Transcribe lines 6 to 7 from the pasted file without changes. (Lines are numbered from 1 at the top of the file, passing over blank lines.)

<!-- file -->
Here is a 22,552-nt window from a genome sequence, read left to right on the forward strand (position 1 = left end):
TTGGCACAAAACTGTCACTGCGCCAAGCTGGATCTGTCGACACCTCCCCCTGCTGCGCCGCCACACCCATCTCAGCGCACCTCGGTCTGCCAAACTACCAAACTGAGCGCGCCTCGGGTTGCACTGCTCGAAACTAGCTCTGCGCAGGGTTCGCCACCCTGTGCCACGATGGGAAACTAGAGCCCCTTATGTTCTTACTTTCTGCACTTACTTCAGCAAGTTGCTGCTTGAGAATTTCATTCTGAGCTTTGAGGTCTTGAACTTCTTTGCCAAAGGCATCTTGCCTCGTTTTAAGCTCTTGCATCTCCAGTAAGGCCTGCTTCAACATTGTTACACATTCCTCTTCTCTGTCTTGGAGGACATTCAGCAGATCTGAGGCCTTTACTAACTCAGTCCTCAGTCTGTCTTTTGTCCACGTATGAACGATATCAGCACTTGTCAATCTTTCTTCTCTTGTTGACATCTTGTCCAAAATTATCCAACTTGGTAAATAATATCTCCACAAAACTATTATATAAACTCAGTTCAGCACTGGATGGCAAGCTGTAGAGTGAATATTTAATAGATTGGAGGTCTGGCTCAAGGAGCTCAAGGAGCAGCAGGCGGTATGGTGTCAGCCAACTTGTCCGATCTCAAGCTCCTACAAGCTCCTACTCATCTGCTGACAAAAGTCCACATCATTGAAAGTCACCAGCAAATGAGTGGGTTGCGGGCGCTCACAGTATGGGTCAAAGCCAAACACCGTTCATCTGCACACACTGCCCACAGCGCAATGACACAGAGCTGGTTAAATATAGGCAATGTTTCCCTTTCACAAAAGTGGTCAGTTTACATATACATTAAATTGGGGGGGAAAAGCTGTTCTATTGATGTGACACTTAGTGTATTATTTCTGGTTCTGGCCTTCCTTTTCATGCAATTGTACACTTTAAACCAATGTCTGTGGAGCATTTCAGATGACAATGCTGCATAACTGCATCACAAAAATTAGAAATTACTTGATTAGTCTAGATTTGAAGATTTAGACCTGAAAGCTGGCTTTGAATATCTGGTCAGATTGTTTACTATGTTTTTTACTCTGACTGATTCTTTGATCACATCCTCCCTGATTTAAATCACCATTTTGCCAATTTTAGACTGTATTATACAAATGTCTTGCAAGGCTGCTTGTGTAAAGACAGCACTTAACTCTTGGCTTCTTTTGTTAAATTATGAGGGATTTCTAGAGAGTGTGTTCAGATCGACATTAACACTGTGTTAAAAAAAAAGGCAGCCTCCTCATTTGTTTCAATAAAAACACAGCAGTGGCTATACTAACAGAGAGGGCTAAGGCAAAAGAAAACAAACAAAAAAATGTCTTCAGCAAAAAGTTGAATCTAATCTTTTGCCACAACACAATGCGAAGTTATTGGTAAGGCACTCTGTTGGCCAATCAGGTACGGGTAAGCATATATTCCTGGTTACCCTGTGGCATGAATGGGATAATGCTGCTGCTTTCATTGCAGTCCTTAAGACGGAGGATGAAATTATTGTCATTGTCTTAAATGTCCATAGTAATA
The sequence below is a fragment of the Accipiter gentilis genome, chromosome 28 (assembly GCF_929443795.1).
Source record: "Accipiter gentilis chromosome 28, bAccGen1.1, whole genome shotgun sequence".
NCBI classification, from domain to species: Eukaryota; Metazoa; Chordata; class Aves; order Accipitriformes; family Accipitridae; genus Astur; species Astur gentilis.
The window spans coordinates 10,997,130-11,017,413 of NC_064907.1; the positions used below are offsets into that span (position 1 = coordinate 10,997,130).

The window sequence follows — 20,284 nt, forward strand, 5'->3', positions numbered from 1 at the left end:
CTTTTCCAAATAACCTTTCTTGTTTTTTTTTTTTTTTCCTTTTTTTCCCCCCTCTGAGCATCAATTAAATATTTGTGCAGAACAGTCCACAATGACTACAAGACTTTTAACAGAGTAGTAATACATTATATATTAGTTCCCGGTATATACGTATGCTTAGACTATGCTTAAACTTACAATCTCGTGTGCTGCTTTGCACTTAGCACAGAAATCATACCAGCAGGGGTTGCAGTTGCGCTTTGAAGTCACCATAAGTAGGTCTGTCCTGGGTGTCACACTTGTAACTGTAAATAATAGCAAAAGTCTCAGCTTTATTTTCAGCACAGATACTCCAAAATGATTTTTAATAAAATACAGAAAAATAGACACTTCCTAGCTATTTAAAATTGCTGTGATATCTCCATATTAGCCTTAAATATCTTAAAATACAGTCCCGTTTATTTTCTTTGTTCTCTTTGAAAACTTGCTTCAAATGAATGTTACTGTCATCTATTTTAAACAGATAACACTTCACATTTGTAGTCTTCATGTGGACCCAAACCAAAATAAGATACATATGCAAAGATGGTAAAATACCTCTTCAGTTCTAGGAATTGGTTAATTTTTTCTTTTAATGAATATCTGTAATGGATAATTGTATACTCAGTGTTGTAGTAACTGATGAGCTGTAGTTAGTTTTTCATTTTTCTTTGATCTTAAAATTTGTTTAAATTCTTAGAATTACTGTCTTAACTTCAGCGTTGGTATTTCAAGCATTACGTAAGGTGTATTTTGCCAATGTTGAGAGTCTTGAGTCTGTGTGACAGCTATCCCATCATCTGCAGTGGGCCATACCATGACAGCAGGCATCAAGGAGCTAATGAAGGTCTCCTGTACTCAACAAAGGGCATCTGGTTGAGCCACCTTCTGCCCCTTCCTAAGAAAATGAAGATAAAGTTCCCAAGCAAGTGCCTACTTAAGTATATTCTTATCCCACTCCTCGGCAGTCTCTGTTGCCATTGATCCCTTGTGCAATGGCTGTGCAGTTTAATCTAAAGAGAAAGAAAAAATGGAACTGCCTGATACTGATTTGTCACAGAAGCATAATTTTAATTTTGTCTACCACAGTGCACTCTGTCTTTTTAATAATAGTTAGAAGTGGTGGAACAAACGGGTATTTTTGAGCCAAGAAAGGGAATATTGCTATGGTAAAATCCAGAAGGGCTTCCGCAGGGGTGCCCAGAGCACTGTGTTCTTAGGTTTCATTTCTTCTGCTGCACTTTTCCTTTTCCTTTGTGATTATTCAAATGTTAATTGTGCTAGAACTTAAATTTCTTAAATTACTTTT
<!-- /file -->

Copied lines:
The window spans coordinates 10,997,130-11,017,413 of NC_064907.1; the positions used below are offsets into that span (position 1 = coordinate 10,997,130).

The window sequence follows — 20,284 nt, forward strand, 5'->3', positions numbered from 1 at the left end: